Social Media Publisher’s Immunity Voided by Contract

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Congress amended the Communications Decency Act (CDA) in 1996 in an effort to stop minors from viewing sexually explicit material. Though this was the main goal of the act, Section 230 has perhaps had a greater impact on social media than the portion aimed at protecting children. Section 230 gives limited federal immunity to “providers and users of interactive computer services.” This means that most social media publishers, such as Facebook, have immunity from civil liability based on the third-party content it posts.

This wide-ranging protection, however, has some limits. In a June 4 case decided by the Ninth Circuit Court of Appeals, the justices ruled that Meta Platforms (Meta), the world’s largest social media company and the publisher of Facebook, could be held liable for breach of contract for failing to moderate fraudulent ads placed by third parties. Meta’s claim of Internet publisher immunity, based on CDA’s immunity language, does not apply because its duty to moderate comes from contractual promises, not from its immune status as publisher.

This case began when plaintiff Anastasia Groschen claimed she was harmed by a fraudulent ad for toddler toys that did not resemble what was advertised on Facebook, and when co-plaintiff Christopher Calise purchased a car engine assembly kit that was never delivered. Both tried, but failed, to get refunds, which they claim violated Meta’s Terms of Service. They sued Meta for negligence, breach of contract, breach of the covenant of good faith and fair dealing, violation of California’s Unfair Competition Law (UCL), and unjust enrichment, seeking damages and injunctive relief. Senior District Judge Jeffrey S. White of the Northern District of California dismissed their claims, and the plaintiffs appealed.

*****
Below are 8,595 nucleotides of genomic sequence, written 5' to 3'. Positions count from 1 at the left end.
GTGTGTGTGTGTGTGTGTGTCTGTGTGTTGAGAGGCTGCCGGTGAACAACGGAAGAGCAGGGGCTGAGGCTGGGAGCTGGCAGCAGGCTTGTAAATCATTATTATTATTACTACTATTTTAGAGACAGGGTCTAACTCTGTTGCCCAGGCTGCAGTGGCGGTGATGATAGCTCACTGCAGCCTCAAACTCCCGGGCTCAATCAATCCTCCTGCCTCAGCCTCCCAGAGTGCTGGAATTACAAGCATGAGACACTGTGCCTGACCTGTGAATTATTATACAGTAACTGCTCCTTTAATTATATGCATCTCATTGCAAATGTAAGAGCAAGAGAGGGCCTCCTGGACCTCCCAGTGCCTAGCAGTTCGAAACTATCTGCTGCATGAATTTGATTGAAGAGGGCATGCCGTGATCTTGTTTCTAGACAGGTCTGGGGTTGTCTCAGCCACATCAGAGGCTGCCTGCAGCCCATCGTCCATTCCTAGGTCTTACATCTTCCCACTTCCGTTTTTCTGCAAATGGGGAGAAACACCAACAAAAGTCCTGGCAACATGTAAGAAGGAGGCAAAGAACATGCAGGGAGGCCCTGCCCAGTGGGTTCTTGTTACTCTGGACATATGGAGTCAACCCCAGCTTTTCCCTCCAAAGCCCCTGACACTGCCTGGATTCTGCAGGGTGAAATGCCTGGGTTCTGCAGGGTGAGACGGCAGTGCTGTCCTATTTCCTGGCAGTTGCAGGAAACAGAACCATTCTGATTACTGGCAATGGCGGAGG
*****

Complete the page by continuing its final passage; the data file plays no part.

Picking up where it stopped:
Meta claimed on appeal that § 230(c) (1) prevents their liability. According to Circuit Justice Ryan D. Nelson who authored the Ninth Circuit opinion, the U.S. has “never delineated the scope of § 230(c) (1) immunity,” leaving district courts to struggle to define the limits of immunity as they apply to both contract and non-contract asserted claims. In consequence, he wrote, “We clarify it today.”

Justice Nelson’s opinion received a concurrence from Circuit Judge Jacqueline H. Nguyen and Senior Circuit Judge Eugene Siler of the Sixth Circuit, sitting by designation. Nelson began his ruling by stating that the non-contract claims asserted by Meta were properly barred by Judge White. However, he also ruled that White “applied the wrong legal standard in determining whether § 230(c) (1) bars Plaintiffs’ contract-related claims.” He concluded, “We therefore vacate the district court’s order and remand to apply the correct standard.” He summarized that “The threshold issue is whether or how much Meta enjoys immunity under § 230(c) (1).”

Next, Nelson provided the context by which Meta operates its social media platforms. He explained that Meta gets its revenue from advertisers, not from the users from whom it collects data. The social media company then sells ads for products that match users’ demographics. In essence, Meta’s software matches ads to “the right people.” But there is a problem. Nelson wrote, “…not all of Meta’s advertisers use the platform in good faith…and the ability to exploit Meta users has ‘revolutionized scamming.’” Meta says it tries to “curtail false or deceptive advertising,” and its Terms of Service promise to “…combat harmful conduct.” Plaintiffs argue that Meta is liable because it “materially contributes” to advertisers’ content.